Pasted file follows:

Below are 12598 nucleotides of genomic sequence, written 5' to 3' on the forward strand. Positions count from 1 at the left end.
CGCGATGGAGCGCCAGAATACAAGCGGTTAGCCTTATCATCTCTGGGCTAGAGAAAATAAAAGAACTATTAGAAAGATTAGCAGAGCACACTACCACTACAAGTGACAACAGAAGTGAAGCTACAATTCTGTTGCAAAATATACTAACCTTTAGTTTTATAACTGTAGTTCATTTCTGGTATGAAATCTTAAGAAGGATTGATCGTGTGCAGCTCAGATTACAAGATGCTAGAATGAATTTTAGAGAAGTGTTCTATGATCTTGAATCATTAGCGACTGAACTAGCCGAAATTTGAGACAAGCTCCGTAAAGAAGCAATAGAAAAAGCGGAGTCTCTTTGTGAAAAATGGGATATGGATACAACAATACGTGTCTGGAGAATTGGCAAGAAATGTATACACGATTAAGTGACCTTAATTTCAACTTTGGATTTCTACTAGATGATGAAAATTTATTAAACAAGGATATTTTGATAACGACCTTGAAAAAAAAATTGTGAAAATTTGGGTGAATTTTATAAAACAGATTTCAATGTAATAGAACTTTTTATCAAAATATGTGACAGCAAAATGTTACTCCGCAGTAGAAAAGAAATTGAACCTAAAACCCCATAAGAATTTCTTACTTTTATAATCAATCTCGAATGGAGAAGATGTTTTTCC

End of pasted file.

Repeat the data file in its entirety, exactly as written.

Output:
Below are 12598 nucleotides of genomic sequence, written 5' to 3' on the forward strand. Positions count from 1 at the left end.
CGCGATGGAGCGCCAGAATACAAGCGGTTAGCCTTATCATCTCTGGGCTAGAGAAAATAAAAGAACTATTAGAAAGATTAGCAGAGCACACTACCACTACAAGTGACAACAGAAGTGAAGCTACAATTCTGTTGCAAAATATACTAACCTTTAGTTTTATAACTGTAGTTCATTTCTGGTATGAAATCTTAAGAAGGATTGATCGTGTGCAGCTCAGATTACAAGATGCTAGAATGAATTTTAGAGAAGTGTTCTATGATCTTGAATCATTAGCGACTGAACTAGCCGAAATTTGAGACAAGCTCCGTAAAGAAGCAATAGAAAAAGCGGAGTCTCTTTGTGAAAAATGGGATATGGATACAACAATACGTGTCTGGAGAATTGGCAAGAAATGTATACACGATTAAGTGACCTTAATTTCAACTTTGGATTTCTACTAGATGATGAAAATTTATTAAACAAGGATATTTTGATAACGACCTTGAAAAAAAAATTGTGAAAATTTGGGTGAATTTTATAAAACAGATTTCAATGTAATAGAACTTTTTATCAAAATATGTGACAGCAAAATGTTACTCCGCAGTAGAAAAGAAATTGAACCTAAAACCCCATAAGAATTTCTTACTTTTATAATCAATCTCGAATGGAGAAGATGTTTTTCC